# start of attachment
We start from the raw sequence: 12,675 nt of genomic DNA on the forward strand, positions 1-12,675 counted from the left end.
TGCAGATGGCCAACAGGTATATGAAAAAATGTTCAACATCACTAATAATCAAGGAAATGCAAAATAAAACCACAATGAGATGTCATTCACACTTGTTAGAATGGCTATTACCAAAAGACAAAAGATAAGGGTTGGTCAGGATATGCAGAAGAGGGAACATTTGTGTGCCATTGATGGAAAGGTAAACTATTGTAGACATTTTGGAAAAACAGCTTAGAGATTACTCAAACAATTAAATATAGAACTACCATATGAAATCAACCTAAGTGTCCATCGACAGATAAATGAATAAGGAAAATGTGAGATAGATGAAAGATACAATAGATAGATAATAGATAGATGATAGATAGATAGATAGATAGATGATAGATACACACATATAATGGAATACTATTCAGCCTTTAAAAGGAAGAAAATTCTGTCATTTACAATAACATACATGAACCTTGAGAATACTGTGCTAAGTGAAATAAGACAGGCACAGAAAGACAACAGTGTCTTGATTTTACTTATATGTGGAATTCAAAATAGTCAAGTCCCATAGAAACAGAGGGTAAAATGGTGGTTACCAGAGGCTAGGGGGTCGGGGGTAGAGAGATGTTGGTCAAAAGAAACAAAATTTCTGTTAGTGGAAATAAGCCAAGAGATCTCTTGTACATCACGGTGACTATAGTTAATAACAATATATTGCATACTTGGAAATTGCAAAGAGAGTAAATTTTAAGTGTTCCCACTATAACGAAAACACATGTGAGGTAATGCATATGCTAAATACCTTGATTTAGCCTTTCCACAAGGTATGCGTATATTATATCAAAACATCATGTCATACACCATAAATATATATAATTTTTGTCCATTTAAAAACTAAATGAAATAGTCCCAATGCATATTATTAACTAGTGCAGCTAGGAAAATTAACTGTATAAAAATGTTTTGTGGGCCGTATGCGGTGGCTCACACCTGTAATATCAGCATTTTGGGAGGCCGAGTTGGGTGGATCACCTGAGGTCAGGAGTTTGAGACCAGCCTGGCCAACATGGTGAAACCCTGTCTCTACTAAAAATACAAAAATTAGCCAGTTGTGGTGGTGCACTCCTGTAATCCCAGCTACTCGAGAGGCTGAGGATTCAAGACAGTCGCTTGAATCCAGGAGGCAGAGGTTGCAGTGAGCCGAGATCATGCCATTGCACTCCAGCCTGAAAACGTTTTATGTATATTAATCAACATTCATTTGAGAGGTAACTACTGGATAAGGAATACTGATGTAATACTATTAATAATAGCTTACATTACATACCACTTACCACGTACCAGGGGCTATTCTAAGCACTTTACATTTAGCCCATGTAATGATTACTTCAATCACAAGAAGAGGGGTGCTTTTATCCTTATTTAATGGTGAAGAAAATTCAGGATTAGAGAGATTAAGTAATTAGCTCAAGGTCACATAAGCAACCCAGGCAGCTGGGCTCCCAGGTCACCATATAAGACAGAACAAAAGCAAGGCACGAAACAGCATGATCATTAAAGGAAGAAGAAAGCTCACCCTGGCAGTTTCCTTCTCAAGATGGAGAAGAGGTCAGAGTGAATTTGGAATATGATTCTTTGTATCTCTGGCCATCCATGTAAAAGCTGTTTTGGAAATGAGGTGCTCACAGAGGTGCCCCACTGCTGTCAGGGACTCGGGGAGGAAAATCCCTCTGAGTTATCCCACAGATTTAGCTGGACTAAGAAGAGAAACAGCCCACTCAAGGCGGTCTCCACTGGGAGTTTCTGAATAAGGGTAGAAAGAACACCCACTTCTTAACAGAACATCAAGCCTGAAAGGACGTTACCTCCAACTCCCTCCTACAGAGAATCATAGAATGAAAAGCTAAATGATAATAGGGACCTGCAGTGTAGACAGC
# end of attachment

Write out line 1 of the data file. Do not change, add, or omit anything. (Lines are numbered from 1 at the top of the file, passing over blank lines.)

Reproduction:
We start from the raw sequence: 12,675 nt of genomic DNA on the forward strand, positions 1-12,675 counted from the left end.